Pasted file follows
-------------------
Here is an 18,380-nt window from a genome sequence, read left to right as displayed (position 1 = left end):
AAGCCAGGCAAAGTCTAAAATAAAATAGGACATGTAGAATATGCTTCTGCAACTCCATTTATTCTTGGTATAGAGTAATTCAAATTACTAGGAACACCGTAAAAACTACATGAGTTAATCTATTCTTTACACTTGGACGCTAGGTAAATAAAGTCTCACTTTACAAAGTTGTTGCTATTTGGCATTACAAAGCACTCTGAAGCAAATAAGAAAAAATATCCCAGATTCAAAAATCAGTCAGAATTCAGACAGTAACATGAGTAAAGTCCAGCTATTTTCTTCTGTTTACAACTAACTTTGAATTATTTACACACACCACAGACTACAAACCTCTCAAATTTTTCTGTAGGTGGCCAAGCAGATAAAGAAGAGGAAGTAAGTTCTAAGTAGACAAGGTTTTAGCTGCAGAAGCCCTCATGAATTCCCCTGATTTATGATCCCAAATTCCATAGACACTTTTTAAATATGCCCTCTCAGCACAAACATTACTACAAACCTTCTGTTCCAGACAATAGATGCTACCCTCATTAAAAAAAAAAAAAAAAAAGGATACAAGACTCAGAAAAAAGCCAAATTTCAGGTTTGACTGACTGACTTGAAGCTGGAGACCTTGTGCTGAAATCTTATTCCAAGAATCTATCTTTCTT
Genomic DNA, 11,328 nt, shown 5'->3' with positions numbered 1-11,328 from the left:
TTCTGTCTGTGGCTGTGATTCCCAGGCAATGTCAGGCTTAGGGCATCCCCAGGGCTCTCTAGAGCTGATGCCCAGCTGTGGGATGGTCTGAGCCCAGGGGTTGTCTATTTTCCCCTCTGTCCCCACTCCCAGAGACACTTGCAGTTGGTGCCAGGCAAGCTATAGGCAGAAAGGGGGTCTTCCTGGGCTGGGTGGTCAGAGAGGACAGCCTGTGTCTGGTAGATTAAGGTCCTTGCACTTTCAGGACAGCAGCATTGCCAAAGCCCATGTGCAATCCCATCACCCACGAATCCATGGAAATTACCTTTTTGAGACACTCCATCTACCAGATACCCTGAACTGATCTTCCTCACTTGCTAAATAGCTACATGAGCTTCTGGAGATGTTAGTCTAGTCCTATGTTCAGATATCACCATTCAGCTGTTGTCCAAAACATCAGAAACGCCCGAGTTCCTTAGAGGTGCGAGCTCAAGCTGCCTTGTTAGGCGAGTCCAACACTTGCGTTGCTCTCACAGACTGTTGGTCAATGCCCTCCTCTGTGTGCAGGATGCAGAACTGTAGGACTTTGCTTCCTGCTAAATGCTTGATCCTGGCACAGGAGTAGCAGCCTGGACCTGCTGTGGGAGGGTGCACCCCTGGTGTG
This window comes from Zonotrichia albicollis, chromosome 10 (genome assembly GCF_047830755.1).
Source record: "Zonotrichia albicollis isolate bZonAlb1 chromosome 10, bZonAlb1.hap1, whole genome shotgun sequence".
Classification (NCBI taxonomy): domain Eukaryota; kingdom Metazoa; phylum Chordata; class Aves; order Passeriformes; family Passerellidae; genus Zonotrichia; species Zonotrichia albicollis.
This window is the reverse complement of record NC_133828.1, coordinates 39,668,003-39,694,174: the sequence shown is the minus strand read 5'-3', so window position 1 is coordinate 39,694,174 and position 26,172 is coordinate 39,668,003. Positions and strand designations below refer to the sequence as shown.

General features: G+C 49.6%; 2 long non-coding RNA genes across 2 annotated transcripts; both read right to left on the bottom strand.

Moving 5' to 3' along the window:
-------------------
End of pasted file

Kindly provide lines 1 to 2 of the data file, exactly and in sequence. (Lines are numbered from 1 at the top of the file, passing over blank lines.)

Here is an 18,380-nt window from a genome sequence, read left to right as displayed (position 1 = left end):
AAGCCAGGCAAAGTCTAAAATAAAATAGGACATGTAGAATATGCTTCTGCAACTCCATTTATTCTTGGTATAGAGTAATTCAAATTACTAGGAACACCGTAAAAACTACATGAGTTAATCTATTCTTTACACTTGGACGCTAGGTAAATAAAGTCTCACTTTACAAAGTTGTTGCTATTTGGCATTACAAAGCACTCTGAAGCAAATAAGAAAAAATATCCCAGATTCAAAAATCAGTCAGAATTCAGACAGTAACATGAGTAAAGTCCAGCTATTTTCTTCTGTTTACAACTAACTTTGAATTATTTACACACACCACAGACTACAAACCTCTCAAATTTTTCTGTAGGTGGCCAAGCAGATAAAGAAGAGGAAGTAAGTTCTAAGTAGACAAGGTTTTAGCTGCAGAAGCCCTCATGAATTCCCCTGATTTATGATCCCAAATTCCATAGACACTTTTTAAATATGCCCTCTCAGCACAAACATTACTACAAACCTTCTGTTCCAGACAATAGATGCTACCCTCATTAAAAAAAAAAAAAAAAAAGGATACAAGACTCAGAAAAAAGCCAAATTTCAGGTTTGACTGACTGACTTGAAGCTGGAGACCTTGTGCTGAAATCTTATTCCAAGAATCTATCTTTCTT